Two Major Banks Roll out Blockchain-powered ID Solution for Military Servicepeople

South Korean Army Special Forces infiltration training through the frozen rivers in winter. Source: Adobe/Yeongsik Im

Two of South Korea’s largest banks are set to launch a blockchain-powered digital certificate platform for military personnel – which will allow soldiers to use smartphone-based ID solutions to open savings accounts without having to set foot in a brick-and-mortar bank branch.

Per the media outlet White Paper, the banks – Kookmin Bank (KB) and IBK Industrial Bank – have struck a cooperation deal that also involves the Military Mutual Aid Association public pension fund, the Korea Financial Telecommunications and Clearings Institute (an inter-bank payment systems provider) and Raon White Hat, an information security service provider that specializes in blockchain-based distributed identity authentication (DID) services.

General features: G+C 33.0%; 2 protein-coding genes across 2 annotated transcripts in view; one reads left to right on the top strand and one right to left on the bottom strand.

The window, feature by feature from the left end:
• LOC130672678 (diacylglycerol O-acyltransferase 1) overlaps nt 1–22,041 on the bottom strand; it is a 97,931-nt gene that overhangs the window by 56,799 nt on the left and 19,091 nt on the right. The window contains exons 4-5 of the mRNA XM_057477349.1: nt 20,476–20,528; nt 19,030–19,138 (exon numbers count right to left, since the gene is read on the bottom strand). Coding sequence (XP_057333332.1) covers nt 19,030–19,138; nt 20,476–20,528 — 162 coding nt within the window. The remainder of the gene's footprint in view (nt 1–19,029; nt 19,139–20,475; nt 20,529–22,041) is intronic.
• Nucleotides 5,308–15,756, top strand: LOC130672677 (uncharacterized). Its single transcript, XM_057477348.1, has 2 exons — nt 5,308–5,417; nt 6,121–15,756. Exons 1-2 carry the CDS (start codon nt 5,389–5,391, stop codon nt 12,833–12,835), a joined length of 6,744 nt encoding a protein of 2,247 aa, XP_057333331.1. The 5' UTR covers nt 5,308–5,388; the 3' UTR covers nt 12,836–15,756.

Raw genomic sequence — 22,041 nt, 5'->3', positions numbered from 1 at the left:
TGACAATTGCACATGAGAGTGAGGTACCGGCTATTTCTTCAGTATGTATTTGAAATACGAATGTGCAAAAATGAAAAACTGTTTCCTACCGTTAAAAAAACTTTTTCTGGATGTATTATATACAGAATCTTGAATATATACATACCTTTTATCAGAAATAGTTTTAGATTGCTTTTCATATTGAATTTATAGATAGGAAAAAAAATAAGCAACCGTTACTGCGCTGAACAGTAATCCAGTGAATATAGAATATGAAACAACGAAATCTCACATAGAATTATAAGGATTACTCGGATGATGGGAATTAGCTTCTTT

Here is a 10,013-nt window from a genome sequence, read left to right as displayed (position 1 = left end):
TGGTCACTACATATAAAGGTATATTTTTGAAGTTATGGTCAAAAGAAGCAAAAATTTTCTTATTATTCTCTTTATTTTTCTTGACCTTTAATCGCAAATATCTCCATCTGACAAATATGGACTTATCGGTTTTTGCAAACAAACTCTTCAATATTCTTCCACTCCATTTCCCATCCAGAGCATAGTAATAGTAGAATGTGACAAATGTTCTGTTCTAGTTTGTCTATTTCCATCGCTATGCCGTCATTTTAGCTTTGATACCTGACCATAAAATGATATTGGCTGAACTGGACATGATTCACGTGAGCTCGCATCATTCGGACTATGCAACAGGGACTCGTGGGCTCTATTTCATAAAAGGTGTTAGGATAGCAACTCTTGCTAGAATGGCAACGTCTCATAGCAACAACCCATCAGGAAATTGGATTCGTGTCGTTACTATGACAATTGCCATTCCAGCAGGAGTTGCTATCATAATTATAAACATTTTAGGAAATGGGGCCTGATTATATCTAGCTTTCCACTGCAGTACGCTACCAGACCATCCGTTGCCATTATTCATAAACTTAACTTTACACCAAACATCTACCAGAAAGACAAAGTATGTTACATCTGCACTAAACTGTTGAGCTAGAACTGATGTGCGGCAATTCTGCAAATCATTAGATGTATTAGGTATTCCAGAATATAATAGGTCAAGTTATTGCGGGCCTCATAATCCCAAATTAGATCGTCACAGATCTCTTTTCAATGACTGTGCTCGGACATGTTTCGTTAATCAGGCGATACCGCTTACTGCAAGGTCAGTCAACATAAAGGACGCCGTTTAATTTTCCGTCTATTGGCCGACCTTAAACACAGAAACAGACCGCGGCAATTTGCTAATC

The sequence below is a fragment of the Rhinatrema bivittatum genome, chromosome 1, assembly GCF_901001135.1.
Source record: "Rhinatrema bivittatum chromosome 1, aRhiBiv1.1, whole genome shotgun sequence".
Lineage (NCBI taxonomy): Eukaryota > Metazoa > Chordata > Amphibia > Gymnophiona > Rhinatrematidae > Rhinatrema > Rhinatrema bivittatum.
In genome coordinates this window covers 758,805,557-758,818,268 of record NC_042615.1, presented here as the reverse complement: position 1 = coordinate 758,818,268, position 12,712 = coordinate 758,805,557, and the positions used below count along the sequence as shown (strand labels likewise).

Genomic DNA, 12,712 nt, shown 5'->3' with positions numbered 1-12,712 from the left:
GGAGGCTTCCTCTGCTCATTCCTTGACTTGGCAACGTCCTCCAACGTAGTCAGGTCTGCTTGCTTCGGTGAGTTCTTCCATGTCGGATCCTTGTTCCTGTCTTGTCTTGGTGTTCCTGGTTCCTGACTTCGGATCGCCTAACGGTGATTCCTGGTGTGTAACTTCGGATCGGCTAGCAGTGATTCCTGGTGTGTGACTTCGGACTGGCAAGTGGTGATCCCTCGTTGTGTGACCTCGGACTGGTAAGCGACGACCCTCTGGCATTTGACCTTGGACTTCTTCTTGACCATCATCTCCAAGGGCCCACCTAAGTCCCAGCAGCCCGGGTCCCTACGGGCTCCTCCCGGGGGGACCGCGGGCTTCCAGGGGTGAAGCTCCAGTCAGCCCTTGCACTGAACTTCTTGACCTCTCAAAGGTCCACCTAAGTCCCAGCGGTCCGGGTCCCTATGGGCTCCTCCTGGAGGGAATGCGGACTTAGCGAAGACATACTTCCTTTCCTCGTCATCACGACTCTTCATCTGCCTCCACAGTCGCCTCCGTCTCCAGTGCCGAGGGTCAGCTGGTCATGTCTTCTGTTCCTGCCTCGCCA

Initially, the platform will allow KB to offer contact-free, remote access to its KB Soldier Tomorrow Reserve Savings (literal translation) financial product – a banking service designed exclusively for active-duty soldiers as of June this year.

The platform will make use of DID technology, allowing soldiers to obtain and make use of digital proof-of-identity certificates required to access the product.

The bank stated that soldiers would be able to access banking services and sign up regardless of their location and COVID-19-related restrictions – with provisions also made for personnel serving in units where smartphone usage is limited or restricted.

South Korean law requires all able-bodied males to serve in the armed forces for at least 18 months, and the nation also has a sizeable standing army. As of 2020, the nation’s military has a personnel strength of 3,750,000, with over 0.5 million deployed on active duty.